See, that’s where you went wrong. I was complaining. However, apparently after eight years of other people doing it, you, wrongly, thought I was.

          3. Like I said above, ‘I posted a comment in a “Grunge is available for purchase!” thread, about my experience in trying to purchase Grunge.’

            That seems appropriate to me. Could someone disagree? Of course.

    3. The site worked just fine for me two days ago, using the bare browser that came with the OS. My privacy-protected mozilla-flavored browser failed.

      I suggest using a different browser, without any privacy or ad-blocking add-ons. Many commercial sites require full java-script and cookie setting.

      Just be sure to exit the unsecure browser when the purchase is completed.

    4. Oh, and you need to log in first to Baen to make a purchase. The site doesn’t redirect you to the log in page when you hit the buy button.

  8. I’m rereading it, and loving it (Larry preserved John’s voice wonderfully, and John’s sense of humor shines through).

    That said: the inventor of Val Speak? Oh, John Ringo, no!

  9. Do the eARC sales count towards the first weeks sales numbers like preorders do or or do they go down some black hole somewhere?

  10. You know, you could guarantee yourself literary acceptance and approval if you collaborated with Rachel Swirsky…

    1. You know, it says something that as widely read and mocked as “If You Were a Dinosaur, My Love” was, I don’t think I’d ever heard the name of the author until I read your post, said, “Who?” and went off Googling. I’m not sure exactly what it says, but it definitely says something.

      As to the proposed collaboration, I think we’d get much the same effect and have more fun if we used Dr. Seuss:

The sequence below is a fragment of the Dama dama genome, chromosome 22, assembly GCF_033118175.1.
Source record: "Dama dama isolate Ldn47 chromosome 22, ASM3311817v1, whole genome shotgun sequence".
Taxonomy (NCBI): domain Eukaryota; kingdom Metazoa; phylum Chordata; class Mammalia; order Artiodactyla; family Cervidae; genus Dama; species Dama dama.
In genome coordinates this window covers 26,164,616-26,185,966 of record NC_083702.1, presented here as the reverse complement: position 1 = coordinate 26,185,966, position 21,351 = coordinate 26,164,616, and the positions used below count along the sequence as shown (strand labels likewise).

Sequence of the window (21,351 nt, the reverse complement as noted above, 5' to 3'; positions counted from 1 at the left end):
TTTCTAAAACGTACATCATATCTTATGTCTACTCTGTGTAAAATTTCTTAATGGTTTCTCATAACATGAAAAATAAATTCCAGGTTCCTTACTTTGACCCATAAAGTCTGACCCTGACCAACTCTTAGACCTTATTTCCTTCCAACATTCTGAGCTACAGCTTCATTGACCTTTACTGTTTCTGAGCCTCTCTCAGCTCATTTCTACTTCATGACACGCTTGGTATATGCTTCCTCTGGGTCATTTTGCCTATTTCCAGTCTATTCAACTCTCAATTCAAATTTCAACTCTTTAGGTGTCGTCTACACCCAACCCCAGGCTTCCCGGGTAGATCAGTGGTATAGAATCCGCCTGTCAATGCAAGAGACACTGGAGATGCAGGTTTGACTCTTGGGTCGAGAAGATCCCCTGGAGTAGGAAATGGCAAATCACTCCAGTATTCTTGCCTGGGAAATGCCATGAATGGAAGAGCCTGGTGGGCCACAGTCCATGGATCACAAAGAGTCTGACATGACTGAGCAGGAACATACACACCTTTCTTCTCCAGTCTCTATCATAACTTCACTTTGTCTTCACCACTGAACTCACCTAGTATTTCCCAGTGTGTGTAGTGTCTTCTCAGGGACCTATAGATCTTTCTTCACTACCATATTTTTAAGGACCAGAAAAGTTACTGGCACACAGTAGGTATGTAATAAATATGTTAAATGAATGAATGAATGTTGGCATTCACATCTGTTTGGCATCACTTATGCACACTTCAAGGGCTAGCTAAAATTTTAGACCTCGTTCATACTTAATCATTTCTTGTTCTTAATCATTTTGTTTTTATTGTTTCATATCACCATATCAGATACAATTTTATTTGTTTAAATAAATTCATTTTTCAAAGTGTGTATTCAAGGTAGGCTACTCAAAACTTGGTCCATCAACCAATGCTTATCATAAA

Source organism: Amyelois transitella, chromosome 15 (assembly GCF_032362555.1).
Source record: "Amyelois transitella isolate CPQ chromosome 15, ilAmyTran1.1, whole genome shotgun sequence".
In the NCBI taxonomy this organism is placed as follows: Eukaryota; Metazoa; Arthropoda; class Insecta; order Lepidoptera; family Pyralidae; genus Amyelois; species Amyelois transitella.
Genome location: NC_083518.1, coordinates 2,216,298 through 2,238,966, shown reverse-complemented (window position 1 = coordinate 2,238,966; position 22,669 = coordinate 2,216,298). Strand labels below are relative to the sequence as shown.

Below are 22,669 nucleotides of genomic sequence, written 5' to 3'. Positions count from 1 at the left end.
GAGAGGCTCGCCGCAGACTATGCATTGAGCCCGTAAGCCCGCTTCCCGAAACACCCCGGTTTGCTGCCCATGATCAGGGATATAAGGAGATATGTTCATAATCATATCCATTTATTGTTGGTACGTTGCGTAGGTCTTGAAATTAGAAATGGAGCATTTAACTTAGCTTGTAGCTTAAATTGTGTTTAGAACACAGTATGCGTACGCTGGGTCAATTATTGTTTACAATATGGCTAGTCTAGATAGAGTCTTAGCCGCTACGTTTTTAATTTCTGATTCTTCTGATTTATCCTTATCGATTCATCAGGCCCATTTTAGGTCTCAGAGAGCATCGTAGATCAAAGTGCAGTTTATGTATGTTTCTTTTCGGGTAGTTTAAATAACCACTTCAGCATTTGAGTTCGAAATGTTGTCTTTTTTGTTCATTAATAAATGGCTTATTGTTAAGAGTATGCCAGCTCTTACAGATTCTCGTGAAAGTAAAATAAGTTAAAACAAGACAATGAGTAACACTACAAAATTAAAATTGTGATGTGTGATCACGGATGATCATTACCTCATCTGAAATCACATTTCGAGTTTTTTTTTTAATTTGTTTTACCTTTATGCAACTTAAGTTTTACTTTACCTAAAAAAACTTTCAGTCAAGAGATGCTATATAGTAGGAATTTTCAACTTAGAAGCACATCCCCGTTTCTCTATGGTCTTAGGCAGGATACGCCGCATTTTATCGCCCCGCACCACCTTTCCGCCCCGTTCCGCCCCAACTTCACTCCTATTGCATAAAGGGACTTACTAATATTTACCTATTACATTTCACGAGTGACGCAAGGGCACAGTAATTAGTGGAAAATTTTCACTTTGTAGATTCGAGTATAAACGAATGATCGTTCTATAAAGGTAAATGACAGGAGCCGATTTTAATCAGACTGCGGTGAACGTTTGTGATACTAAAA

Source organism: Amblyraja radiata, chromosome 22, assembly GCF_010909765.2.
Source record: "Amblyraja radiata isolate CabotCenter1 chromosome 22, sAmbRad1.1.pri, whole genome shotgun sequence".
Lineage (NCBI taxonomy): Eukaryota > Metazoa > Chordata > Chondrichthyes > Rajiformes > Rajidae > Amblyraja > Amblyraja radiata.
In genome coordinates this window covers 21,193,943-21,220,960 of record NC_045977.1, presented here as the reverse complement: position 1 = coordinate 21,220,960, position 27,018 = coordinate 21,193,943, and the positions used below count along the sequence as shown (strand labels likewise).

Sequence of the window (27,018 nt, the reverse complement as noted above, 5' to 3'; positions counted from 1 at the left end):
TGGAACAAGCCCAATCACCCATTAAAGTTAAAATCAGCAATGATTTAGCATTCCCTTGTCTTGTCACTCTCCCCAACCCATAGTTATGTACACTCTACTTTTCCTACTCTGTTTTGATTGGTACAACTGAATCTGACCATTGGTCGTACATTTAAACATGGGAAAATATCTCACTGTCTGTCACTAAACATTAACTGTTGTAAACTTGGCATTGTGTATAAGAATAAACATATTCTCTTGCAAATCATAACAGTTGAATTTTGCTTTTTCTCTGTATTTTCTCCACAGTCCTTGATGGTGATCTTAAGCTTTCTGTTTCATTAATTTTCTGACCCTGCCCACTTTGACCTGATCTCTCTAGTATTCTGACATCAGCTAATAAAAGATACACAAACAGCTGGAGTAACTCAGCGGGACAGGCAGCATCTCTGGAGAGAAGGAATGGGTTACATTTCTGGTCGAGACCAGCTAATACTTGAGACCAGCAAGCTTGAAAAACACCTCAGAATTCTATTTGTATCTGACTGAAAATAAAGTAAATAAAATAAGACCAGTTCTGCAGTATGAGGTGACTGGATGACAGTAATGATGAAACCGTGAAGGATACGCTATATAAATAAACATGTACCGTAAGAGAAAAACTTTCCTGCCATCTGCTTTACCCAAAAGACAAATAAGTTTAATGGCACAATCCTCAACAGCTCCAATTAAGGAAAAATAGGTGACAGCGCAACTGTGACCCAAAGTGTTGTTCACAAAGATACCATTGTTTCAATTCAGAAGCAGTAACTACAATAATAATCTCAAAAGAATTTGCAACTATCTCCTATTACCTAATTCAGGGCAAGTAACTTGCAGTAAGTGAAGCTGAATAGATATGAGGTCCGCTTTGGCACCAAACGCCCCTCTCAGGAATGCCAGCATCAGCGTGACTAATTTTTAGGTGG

Would you like zombies and ham?
      Would you like them in Mexico?
      Would you like them if your chopper wouldn’t go?

      I would not like them in Mexico
      I would not like them if my chopper wouldn’t go
      I do not like zombies and ham
      I do not like them, Owen-I-am.

      1. “I am the Lorax. I speak for the trees.”

        “Julie, what’s the PUFF on a Lorax these days?”

      2. I’ve mentioned Swirsky several times when reiterating my literary theory that ‘Dinosaur’ is both science fiction and an endorsement of racism as a positive force in society.

  11. I will – with difficulty – exercise self-control and wait for the finished product.

    Maybe.

    Still thinking about it, actually.

    [Ponders wallet, which has somehow made its way from back pocket to desk.]

  12. John Ringo’s stink is all over the first few pages of this. I mean don’t get me wrong, Larry. You and I agree on almost everything but the absolute cheesy delivery of the main character’s “backstory” is so poorly executed and hokey. At least Larry can attack a position with some nuance. This is just pathetic. And the main character who is just the best thing that ever graced the Marine corps, or a high school soccer team, but is humble enough to maintain his straight C’s. This doesnt read like a Monster Hunter Novel. It is a cheesified masturbatory fantasy. I read Under a Graveyard Sky and I called it “cringe fiction” this is almost as bad.

    1. No, I’m with him on this. I love the MHI series, and I’ve read and enjoyed a lot of Ringo’s other work, but the levels of Mary Sue-dom evinced in Chad are off the charts.

      He’s perfect at everything he does. He’s the Perfect Marine, He’s a genius, He’s a virtuoso, AND a polyglot. Oh, and he does more monster field research than apparently anyone in the last 50 years. His only flaw (dude’s a man-slut) is played for laughs and really more “Cursed with Awesome.”

      The action’s good, the story’s entertaining and after that first chapter you can skim past a lot of the “I’m so perfect” bits with Chad. But seriously, by the end of the book every time the main character started talking about how perfect he was all I wanted to do was to smash in his perfect teeth.

      1. He is not perfect. In fact he is evil. He unleashed the horro of Valley-girl speak upon Seattle. Now I understand why I felt I had to leave the PNW for Cheyenne in Wyberia.

      2. Do you complain that Caesar is a Marius Suius Superbus in his hagiographic ‘biography’? Chad’s got to die at some point, it is probably going to be an extension of his current decision making process, and some of the foreshadowing for that may get past his self promoting ad copy in the later books.

        1. This is about the only decent argument in defense of his Mary-suedom. In a personal diary, someone can be as unreliable a narrator as they want.

          The problem is that at least for me, it doesn’t read that way. It doesn’t read like the grandiously inflated diary of a narcissistic egomaniac, it reads like a first person perspective novel where the protagonist’s greatness is objectively confirmed by all the other actors in the story (which is what Grunge is.)